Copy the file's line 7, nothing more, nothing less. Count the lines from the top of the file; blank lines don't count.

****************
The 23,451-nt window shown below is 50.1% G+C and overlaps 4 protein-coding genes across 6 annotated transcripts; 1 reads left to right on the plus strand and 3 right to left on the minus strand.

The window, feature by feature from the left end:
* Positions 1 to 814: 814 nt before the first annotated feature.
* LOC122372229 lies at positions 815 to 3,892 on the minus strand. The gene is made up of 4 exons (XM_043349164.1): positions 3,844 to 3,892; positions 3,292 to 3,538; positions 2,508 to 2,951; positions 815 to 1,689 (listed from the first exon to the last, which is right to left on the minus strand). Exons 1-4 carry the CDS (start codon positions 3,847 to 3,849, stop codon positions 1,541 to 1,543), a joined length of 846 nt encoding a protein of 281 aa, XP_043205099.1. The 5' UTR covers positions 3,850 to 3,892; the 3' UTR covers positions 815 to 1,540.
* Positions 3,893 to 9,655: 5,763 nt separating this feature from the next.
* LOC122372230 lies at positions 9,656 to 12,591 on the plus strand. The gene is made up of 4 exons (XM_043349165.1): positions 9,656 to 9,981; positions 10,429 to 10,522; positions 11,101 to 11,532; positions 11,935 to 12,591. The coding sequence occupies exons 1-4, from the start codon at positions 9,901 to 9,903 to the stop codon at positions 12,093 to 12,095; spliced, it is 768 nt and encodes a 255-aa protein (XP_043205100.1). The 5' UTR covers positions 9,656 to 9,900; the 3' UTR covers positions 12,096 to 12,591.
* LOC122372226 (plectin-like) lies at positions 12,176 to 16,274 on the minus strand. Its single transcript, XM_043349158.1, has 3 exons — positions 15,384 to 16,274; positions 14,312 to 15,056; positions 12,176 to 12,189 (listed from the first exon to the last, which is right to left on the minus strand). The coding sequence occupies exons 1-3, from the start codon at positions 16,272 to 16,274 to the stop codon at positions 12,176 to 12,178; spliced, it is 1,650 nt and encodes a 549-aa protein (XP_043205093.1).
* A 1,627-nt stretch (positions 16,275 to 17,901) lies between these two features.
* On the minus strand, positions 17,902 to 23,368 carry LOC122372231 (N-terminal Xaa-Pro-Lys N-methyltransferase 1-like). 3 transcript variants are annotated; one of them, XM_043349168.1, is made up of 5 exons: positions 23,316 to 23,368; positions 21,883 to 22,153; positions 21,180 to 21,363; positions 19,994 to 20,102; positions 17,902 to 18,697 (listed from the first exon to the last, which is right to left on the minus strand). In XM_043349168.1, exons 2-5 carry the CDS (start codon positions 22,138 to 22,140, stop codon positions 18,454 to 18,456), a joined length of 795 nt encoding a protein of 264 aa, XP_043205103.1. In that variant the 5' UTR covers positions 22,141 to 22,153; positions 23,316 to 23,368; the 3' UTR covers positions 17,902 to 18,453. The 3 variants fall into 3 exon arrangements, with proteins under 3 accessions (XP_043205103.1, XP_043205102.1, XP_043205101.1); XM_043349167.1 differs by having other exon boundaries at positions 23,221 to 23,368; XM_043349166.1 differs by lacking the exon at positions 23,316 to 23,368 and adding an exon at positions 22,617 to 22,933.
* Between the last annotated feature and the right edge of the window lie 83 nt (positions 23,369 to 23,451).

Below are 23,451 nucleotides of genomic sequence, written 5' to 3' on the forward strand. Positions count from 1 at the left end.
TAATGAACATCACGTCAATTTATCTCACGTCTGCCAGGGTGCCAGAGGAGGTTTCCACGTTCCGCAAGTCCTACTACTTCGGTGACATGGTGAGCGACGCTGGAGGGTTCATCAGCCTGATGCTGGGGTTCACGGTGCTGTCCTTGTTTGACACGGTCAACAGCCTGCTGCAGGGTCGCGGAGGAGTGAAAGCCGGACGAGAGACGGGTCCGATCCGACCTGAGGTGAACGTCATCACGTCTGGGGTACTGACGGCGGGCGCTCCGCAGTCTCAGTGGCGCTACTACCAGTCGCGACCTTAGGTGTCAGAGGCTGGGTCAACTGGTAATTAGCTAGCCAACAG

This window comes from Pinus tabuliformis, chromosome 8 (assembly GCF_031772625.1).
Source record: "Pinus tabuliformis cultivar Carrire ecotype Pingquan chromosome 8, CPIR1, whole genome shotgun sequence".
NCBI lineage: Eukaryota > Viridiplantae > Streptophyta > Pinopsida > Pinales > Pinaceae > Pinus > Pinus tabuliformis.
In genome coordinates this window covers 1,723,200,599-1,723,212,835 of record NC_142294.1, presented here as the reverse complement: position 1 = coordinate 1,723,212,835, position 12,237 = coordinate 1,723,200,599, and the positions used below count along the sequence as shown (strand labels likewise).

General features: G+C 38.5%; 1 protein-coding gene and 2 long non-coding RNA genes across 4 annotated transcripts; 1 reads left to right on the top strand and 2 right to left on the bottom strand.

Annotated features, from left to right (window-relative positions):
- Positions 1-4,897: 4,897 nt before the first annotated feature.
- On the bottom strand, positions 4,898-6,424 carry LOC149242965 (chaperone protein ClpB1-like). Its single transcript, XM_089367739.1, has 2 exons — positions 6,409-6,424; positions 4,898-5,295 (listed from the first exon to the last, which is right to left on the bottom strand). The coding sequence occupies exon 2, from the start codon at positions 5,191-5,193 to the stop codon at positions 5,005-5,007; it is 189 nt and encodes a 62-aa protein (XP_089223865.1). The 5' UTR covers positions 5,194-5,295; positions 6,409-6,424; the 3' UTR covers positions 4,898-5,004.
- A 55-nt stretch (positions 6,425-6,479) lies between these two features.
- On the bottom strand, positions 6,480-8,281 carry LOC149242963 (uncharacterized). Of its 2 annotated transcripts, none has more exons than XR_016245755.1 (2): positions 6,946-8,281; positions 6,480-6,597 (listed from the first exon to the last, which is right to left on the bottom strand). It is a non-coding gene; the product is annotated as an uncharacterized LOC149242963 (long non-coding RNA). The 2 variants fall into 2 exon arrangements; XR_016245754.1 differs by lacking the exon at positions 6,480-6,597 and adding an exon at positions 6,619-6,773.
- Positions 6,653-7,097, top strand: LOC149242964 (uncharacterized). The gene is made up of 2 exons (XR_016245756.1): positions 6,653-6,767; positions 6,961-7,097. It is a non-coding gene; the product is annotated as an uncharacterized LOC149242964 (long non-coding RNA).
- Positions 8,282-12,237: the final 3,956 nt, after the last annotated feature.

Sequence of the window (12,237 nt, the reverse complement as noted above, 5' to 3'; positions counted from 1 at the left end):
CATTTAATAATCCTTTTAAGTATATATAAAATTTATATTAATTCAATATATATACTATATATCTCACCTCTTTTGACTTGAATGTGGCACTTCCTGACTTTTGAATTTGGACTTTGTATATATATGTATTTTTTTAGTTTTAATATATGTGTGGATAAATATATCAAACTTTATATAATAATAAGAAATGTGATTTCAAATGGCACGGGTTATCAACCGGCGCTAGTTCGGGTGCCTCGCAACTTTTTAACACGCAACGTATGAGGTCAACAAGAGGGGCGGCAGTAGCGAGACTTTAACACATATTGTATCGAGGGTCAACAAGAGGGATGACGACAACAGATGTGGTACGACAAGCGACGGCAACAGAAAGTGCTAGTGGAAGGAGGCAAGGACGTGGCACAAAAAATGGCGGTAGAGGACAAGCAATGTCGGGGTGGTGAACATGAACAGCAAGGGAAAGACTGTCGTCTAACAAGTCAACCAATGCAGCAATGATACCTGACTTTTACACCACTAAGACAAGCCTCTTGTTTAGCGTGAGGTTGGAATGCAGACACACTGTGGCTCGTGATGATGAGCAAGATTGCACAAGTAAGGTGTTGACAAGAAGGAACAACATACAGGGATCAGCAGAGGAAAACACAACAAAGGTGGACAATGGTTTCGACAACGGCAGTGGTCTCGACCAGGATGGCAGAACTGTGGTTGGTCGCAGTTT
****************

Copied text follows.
* LOC122372226 (plectin-like) lies at positions 12,176 to 16,274 on the minus strand. Its single transcript, XM_043349158.1, has 3 exons — positions 15,384 to 16,274; positions 14,312 to 15,056; positions 12,176 to 12,189 (listed from the first exon to the last, which is right to left on the minus strand). The coding sequence occupies exons 1-3, from the start codon at positions 16,272 to 16,274 to the stop codon at positions 12,176 to 12,178; spliced, it is 1,650 nt and encodes a 549-aa protein (XP_043205093.1).